The problem sometimes is we cant afford the gear
we want at younger years, so we do it slowly, till
we can afford it.Honestly I am glad I was able to
experience differrent gears,no regret at all, because
of it, I was able to put a very musical and involving
system for the money.Very good thread though.
I follow the Vanguard website and read most of their informative posts.
One that stuck out was written by a Vanguard executive whose single mother cleaned houses for a living and put her children through college. Her process? 1.Buy used. 2.Save money and pay cash.
--Quality and refinement are more important than power.
--Matching the pieces to one another and to the listening room is important.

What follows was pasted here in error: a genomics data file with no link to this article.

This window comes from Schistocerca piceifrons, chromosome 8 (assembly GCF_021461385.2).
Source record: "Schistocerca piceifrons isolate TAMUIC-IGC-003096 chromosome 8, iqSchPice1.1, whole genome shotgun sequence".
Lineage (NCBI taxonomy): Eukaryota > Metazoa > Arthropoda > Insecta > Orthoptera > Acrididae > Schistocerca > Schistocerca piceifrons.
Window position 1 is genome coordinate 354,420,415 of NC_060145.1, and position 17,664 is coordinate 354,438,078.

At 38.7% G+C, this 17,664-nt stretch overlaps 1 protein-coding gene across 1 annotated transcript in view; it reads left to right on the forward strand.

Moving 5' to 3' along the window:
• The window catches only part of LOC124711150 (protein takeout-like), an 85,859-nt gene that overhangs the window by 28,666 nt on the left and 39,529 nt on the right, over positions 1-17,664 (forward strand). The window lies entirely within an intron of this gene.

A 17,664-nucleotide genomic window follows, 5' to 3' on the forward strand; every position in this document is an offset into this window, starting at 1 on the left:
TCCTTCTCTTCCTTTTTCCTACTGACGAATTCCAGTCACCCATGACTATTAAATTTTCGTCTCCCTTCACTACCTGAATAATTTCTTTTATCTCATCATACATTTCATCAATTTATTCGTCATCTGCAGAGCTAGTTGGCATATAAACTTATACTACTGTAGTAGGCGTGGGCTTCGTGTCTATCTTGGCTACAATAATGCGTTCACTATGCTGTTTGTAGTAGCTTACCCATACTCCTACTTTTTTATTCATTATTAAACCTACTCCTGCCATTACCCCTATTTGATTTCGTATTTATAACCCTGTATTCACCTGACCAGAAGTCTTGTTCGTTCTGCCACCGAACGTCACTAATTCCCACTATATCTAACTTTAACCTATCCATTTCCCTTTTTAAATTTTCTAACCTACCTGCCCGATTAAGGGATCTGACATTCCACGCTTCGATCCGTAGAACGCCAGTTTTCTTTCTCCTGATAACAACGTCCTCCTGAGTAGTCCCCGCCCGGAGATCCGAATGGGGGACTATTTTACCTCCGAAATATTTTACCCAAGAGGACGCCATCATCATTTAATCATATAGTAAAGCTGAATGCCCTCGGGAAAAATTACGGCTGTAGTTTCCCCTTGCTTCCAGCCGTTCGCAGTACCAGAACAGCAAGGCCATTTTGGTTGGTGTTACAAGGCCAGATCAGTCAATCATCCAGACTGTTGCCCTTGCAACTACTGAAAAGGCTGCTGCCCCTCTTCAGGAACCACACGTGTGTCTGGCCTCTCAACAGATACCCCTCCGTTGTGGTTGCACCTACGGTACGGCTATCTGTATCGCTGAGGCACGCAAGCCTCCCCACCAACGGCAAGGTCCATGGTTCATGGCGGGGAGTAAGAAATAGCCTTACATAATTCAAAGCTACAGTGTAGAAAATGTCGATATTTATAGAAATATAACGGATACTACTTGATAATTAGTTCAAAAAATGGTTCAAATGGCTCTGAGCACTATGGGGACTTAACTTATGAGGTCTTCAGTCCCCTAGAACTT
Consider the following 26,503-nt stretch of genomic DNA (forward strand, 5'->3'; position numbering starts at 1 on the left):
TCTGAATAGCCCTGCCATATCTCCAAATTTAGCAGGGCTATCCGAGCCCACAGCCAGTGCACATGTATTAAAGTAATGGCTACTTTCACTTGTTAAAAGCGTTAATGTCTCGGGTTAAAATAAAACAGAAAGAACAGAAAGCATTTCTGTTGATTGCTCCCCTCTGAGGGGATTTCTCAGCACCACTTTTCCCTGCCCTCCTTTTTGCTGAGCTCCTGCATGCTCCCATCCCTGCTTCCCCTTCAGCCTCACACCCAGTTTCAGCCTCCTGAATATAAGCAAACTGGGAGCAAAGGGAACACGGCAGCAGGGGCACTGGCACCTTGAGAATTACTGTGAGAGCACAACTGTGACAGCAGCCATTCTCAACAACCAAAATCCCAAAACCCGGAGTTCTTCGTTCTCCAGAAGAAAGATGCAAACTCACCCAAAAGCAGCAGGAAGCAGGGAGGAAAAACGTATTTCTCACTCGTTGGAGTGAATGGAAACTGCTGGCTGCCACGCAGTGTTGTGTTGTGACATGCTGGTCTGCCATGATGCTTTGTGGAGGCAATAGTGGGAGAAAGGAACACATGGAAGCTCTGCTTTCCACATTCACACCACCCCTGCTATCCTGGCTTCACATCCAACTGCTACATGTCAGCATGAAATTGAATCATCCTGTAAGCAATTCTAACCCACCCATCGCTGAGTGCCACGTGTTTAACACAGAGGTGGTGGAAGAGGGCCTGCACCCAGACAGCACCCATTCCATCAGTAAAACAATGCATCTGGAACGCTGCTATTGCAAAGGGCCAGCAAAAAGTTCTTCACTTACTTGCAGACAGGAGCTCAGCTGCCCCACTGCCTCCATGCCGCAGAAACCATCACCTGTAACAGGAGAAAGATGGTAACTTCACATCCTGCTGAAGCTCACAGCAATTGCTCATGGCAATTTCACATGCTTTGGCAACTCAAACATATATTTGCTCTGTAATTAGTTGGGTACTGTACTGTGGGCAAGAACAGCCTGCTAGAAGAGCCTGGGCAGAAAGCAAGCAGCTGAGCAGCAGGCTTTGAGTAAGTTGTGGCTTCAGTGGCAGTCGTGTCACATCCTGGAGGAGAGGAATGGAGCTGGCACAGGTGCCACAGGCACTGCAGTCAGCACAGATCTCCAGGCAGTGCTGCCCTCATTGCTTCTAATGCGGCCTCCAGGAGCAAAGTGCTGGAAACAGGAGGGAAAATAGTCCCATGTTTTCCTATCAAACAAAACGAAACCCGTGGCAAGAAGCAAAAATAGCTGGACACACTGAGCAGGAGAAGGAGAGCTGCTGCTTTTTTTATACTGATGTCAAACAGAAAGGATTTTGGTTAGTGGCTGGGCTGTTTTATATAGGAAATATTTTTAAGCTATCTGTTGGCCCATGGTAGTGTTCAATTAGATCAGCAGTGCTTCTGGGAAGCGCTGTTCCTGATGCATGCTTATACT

--Simpler is better than complex.
--Select a system to listen to the music,not the system.
Sooooo,I'd figure what I want for the room in question,set a budget,and pay cash for quality used pieces that would last a decade,figuring after 10 years that improvements would justify a new system.
Jaybo is on to something...
I remember it was 1974... My and a few buddies were in my '68 Charger, someplace on an Interstate in South Carolina, going to Darlington for the Southern 500.
The cheesie, underdash cassette player had about 5 watts total to it's credit. It was 3 a.m. and "Man We Was Lonely" from "McCartney" was blaring on the 6"x9" Utah speakers in the rear deck. We were all singing at the top of our lungs! So what if there was 50% distortion!!
It was great!! We had a good time.
Isn't that what it's all about?